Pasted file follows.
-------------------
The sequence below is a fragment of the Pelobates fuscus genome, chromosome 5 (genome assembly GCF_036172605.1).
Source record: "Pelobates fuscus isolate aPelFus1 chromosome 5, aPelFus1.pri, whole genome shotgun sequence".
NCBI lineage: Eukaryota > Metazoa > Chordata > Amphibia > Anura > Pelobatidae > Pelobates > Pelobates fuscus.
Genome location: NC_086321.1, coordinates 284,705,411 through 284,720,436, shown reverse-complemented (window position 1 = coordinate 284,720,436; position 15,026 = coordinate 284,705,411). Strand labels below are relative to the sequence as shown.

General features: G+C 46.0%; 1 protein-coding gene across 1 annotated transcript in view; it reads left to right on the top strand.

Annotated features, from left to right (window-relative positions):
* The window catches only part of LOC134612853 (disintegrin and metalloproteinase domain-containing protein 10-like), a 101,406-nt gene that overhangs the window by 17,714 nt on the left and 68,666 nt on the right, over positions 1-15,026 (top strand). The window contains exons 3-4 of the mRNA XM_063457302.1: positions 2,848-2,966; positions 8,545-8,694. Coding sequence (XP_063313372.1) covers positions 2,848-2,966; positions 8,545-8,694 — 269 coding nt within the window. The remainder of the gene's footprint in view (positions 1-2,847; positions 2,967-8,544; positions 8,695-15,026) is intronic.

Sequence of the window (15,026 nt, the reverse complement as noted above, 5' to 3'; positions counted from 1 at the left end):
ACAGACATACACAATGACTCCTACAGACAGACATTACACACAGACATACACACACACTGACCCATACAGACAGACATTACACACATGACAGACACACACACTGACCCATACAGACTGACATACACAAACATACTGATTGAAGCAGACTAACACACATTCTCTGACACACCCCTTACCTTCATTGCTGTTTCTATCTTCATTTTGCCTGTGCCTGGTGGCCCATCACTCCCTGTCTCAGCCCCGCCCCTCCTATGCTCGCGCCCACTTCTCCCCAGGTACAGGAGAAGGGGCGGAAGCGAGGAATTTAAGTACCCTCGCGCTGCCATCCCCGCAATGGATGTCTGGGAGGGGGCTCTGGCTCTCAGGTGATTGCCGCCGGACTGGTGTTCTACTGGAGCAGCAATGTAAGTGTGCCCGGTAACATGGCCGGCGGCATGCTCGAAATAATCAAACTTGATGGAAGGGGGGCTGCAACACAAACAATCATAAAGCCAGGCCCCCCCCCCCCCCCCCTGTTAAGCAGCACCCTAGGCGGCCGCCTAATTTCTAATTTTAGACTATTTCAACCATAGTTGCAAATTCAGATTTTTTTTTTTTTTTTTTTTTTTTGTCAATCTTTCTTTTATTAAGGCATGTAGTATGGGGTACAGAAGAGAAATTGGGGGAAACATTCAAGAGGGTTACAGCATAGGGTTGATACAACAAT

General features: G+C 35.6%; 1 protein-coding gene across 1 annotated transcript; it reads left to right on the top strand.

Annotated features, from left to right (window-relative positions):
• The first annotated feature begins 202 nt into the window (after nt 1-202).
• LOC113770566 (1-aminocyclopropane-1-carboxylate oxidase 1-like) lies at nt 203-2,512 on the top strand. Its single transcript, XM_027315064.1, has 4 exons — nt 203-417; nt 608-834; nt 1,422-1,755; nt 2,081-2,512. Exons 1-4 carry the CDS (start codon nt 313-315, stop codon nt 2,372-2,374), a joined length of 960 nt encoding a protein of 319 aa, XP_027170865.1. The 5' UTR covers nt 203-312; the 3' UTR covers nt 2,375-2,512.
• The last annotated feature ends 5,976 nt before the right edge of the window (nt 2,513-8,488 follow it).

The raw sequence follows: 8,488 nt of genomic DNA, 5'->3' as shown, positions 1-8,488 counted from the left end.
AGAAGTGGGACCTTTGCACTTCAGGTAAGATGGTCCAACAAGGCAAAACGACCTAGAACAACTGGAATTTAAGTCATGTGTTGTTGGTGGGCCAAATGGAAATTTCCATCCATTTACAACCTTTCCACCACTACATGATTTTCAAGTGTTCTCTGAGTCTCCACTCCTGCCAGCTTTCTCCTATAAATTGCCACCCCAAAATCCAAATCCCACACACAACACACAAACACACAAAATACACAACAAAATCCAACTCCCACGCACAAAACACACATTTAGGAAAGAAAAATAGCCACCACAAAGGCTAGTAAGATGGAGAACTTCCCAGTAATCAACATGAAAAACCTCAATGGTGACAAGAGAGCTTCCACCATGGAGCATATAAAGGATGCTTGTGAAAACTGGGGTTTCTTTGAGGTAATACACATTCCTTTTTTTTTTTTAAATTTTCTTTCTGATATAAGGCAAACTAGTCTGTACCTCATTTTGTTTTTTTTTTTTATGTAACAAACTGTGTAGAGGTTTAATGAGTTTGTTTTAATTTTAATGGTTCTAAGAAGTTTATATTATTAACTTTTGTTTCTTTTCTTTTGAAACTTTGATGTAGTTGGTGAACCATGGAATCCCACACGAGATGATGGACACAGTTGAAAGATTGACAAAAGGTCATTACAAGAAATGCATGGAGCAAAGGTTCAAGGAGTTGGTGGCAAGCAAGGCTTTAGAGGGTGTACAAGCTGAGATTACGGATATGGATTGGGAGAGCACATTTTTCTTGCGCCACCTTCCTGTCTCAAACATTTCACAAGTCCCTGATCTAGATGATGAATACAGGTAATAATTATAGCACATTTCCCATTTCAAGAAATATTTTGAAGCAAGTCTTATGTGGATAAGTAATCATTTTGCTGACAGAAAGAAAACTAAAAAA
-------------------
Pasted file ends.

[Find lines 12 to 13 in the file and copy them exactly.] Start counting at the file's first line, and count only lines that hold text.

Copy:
• The first annotated feature begins 202 nt into the window (after nt 1-202).
• LOC113770566 (1-aminocyclopropane-1-carboxylate oxidase 1-like) lies at nt 203-2,512 on the top strand. Its single transcript, XM_027315064.1, has 4 exons — nt 203-417; nt 608-834; nt 1,422-1,755; nt 2,081-2,512. Exons 1-4 carry the CDS (start codon nt 313-315, stop codon nt 2,372-2,374), a joined length of 960 nt encoding a protein of 319 aa, XP_027170865.1. The 5' UTR covers nt 203-312; the 3' UTR covers nt 2,375-2,512.